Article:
Waukesha leaders, psychiatrist weigh in on apprehension to attending annual Christmas Parade after attack

NOW: Waukesha leaders, psychiatrist weigh in on apprehension to attending annual Christmas Parade after attack


WAUKESHA, Wis. (CBS 58) -- The Waukesha community will gather to celebrate "Peace on Earth" at the 59th Annual Christmas Parade on Sunday, Dec. 4, 2022.

It's the first Christmas parade since last year's deadly attack. 

"After what happened last year, all of these events have just taken on a new meaning," Waukesha Fire Chief Steve Howard said. 

Six people were killed, and more than 60 others were injured while walking in and watching the parade in Nov. 2021.

As the day of the parade approaches, many people are again visited by the terrible feelings of the attack.

"Take a deep breath, step back when you are feeling those feelings, and realize those are normal," Dr. Sharon Hirsch, a psychiatrist with Rogers Behavioral Health, said. 

Hirsch said it's understandable that people may have reservations about attending this year's parade.

"The more that we respond to that trauma, the more it's going to run our lives and we don't want that. We want you to get to doing the things that make you happy," Hirsch said.

A good start to overcoming the apprehension, Hirsch said, is to surround oneself in support.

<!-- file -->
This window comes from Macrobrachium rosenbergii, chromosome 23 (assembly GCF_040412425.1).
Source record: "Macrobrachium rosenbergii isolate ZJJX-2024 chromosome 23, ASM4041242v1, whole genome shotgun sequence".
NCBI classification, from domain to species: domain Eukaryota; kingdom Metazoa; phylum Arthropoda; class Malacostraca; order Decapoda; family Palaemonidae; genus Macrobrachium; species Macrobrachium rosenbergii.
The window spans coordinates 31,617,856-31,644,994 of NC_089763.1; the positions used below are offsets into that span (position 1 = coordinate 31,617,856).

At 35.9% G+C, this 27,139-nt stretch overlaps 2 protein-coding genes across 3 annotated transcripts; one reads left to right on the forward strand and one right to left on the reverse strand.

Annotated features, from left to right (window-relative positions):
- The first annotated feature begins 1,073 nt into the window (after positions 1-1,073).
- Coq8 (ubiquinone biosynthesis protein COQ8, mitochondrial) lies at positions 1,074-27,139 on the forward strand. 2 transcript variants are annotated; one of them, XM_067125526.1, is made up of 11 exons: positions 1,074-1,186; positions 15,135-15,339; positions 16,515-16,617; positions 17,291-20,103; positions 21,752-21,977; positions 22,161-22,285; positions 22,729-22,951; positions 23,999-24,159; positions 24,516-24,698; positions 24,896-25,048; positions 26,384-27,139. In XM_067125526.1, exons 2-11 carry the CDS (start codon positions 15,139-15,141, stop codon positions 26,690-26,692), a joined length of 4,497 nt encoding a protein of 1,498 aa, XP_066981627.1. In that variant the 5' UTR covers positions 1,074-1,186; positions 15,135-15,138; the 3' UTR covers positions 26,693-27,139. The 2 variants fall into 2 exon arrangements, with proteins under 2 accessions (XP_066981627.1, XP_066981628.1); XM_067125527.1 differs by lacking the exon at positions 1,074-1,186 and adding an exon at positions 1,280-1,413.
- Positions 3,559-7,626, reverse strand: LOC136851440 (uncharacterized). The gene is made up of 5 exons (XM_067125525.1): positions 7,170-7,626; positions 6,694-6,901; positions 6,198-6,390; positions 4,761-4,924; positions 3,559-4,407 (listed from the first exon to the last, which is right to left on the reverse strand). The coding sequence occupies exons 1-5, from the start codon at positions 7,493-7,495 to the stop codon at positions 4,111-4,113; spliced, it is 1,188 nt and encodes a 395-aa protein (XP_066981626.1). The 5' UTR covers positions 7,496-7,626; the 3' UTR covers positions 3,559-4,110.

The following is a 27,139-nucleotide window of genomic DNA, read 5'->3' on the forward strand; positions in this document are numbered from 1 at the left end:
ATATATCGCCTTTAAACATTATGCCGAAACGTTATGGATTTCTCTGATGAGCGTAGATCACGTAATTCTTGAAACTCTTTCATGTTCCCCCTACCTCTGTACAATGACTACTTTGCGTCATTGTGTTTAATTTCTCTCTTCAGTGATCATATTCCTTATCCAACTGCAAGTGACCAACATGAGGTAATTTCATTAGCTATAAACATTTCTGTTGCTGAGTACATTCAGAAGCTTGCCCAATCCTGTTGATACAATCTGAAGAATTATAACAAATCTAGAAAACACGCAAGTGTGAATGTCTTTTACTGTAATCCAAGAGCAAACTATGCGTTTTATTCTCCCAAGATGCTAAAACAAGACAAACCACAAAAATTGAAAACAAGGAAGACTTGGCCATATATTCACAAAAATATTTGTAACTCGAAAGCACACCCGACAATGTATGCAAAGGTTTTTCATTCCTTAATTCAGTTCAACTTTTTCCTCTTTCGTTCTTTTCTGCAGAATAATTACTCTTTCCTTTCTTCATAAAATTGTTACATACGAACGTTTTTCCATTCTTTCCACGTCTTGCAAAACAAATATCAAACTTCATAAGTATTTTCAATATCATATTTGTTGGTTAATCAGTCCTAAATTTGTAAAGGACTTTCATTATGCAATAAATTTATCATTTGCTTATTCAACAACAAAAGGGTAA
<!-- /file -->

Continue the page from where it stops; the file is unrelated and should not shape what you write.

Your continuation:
"You don't want to be caught unaware by a sudden sight or sound or even a smell can be a trigger for you to bring you back to that horrible event," Hirsch said. 

Waukesha city leaders said they're doing everything in their power to make the event comforting once again. 

"If we didn't have celebrations, if we just decided we're no longer going to have community gatherings, that would be letting evil win and we're not going to let that happen," Waukesha Mayor Shawn Reilly said. 

Waukesha Police Chief Dan Thompson says the city improved both overt and covert safety measures for public events.

"I feel very good about keeping the community safe," Thompson said. "We are going to have the vehicle barriers. We are going to have more presence of law enforcement, and we are going to have other support networks in place to help us."

The motor vehicle barriers are designed to protect crowds from traffic and will block off roads along the route, according to the Chamber of Commerce.

Healing Hearts of Southeast Wisconsin, an organization serving grieving children and families, will be stationed throughout the parade route to offer assistance as desired. 

United for Waukesha Resiliency Center is another resource for people impacted by the attack.

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